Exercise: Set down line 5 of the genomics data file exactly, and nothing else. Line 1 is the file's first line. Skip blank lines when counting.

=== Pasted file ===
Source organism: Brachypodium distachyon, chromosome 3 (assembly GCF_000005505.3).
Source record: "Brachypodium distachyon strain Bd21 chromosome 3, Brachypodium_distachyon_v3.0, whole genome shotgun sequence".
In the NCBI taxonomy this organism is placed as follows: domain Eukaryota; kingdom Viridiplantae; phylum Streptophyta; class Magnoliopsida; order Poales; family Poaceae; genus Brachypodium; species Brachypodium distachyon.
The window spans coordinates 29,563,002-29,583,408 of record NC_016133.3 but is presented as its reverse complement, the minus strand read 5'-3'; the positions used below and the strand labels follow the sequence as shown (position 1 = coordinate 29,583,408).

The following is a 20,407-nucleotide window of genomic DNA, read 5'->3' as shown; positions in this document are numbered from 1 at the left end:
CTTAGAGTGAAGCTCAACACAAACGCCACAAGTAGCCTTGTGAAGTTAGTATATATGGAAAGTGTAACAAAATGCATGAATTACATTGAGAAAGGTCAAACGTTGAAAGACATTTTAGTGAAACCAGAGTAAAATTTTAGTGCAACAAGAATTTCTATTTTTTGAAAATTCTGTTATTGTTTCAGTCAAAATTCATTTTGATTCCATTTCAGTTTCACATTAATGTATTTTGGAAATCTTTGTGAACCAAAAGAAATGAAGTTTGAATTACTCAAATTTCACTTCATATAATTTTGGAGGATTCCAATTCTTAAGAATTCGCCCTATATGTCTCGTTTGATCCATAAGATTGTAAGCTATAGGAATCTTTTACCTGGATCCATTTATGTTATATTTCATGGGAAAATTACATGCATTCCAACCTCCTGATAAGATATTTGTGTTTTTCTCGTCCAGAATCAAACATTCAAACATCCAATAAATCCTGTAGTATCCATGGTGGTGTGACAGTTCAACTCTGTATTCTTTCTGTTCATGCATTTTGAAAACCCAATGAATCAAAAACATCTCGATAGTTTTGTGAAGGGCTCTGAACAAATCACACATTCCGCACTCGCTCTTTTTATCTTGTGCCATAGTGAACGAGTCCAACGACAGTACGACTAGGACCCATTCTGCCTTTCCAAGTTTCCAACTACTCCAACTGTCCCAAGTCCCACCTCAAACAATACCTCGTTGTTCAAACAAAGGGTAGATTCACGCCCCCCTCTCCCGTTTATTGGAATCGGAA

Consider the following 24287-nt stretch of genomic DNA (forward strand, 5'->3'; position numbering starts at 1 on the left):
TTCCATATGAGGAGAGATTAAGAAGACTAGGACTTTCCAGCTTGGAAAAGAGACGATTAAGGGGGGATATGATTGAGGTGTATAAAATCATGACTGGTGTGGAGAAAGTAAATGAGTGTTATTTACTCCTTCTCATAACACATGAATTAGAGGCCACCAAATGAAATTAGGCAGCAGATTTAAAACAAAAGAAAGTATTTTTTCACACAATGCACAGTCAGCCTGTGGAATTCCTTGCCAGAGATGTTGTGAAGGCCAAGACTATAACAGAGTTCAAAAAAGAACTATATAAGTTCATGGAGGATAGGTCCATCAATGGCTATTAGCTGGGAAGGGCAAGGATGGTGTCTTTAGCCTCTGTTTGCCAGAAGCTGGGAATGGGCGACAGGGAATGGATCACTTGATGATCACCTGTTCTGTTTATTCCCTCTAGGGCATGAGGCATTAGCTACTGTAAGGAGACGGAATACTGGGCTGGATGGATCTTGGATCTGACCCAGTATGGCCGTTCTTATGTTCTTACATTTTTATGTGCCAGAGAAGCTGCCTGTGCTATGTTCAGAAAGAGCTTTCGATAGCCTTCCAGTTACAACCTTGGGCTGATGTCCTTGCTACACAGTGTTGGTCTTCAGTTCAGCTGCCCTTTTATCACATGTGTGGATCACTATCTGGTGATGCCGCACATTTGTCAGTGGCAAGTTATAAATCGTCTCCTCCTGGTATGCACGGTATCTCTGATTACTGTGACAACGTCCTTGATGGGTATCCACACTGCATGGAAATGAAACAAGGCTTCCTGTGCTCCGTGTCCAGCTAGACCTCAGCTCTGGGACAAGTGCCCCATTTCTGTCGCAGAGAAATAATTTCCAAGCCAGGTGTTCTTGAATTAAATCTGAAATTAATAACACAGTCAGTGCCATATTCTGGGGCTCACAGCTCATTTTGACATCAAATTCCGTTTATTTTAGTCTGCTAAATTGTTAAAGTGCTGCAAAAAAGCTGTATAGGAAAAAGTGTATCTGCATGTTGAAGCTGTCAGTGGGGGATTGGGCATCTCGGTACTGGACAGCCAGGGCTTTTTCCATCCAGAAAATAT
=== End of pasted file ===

The following is a 20,407-nucleotide window of genomic DNA, read 5'->3' as shown; positions in this document are numbered from 1 at the left end: